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Article: Cellular signaling and NO production

TitleCellular signaling and NO production
Authors
KeywordsCaveola
Diabetes
Endothelium-derived relaxing factor (EDRF)
G-proteins
Hypertension
Nitric oxide
Nitric oxide synthase
Phosphorylation
Issue Date2010
PublisherSpringer. The Journal's web site is located at http://link.springer.de/link/service/journals/00424/index.htm
Citation
Pflugers Archiv European Journal Of Physiology, 2010, v. 459 n. 6, p. 807-816 How to Cite?
AbstractThe endothelium can evoke relaxations (dilatations) of the underlying vascular smooth muscle, by releasing vasodilator substances. The best characterized endothelium-derived relaxing factor is nitric oxide (NO), which is synthesized by the endothelial isoform of nitric oxide synthase (eNOS). Endothelium-dependent relaxations involve both pertussis-toxin-sensitive G i (e.g., responses to serotonin, sphingosine 1-phosphate, alpha 2-adrenergic agonists, and thrombin) and pertussis-toxin-insensitive Gq (e.g., adenosine diphosphate and bradykinin) coupling proteins. eNOS undergoes a complex pattern of intracellular regulation, including post-translational modifications involving enzyme acylation and phosphorylation. eNOS is reversibly targeted to signal-transducing plasmalemmal caveolae where the enzyme interacts with a number of regulatory proteins, many of which are modified in cardiovascular disease states. The release of nitric oxide by the endothelial cell can be up- (e.g., by estrogens, exercise, and dietary factors) and down-regulated (e.g. oxidative stress, smoking, and oxidized low-density lipoproteins). It is reduced in the course of vascular disease (e.g., diabetes and hypertension). Arteries covered with regenerated endothelium (e.g. following angioplasty) selectively lose the pertussis-toxin-sensitive pathway for NO release which favors vasospasm, thrombosis, penetration of macrophages, cellular growth, and the inflammatory reaction leading to atherosclerosis. The unraveling of the complex interaction of the pathways regulating the presence and the activity of eNOS will enhance the understanding of the perturbations in endothelium-dependent signaling that are seen in cardiovascular disease states, and may lead to the identification of novel targets for therapeutic intervention. © 2010 Springer-Verlag.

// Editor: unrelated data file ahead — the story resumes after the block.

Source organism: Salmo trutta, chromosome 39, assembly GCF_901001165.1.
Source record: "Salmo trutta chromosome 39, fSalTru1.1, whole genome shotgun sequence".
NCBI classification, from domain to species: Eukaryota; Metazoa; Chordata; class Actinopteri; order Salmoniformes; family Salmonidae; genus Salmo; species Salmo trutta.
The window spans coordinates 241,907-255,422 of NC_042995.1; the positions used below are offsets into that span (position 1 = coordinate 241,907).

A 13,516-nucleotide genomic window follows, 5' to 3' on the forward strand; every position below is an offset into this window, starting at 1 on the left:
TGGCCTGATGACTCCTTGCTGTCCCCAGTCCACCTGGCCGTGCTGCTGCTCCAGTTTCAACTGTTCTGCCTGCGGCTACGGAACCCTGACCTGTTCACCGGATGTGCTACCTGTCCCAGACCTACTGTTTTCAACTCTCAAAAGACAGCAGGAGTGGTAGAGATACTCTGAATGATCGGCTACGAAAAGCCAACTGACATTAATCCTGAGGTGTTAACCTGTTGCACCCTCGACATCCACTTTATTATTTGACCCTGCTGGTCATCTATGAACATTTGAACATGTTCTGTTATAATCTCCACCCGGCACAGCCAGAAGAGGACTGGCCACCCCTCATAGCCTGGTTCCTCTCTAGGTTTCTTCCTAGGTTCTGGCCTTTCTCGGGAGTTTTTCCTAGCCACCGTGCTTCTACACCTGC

Persistent Identifierhttp://hdl.handle.net/10722/80307
ISSN
2015 Impact Factor: 3.654
2015 SCImago Journal Rankings: 1.638
ISI Accession Number ID
References

 

DC FieldValueLanguage
dc.contributor.authorMichel, Ten_HK
dc.contributor.authorVanhoutte, PMen_HK
dc.date.accessioned2010-09-06T08:04:51Z-
dc.date.available2010-09-06T08:04:51Z-
dc.date.issued2010en_HK
dc.identifier.citationPflugers Archiv European Journal Of Physiology, 2010, v. 459 n. 6, p. 807-816en_HK
dc.identifier.issn0031-6768en_HK
dc.identifier.urihttp://hdl.handle.net/10722/80307-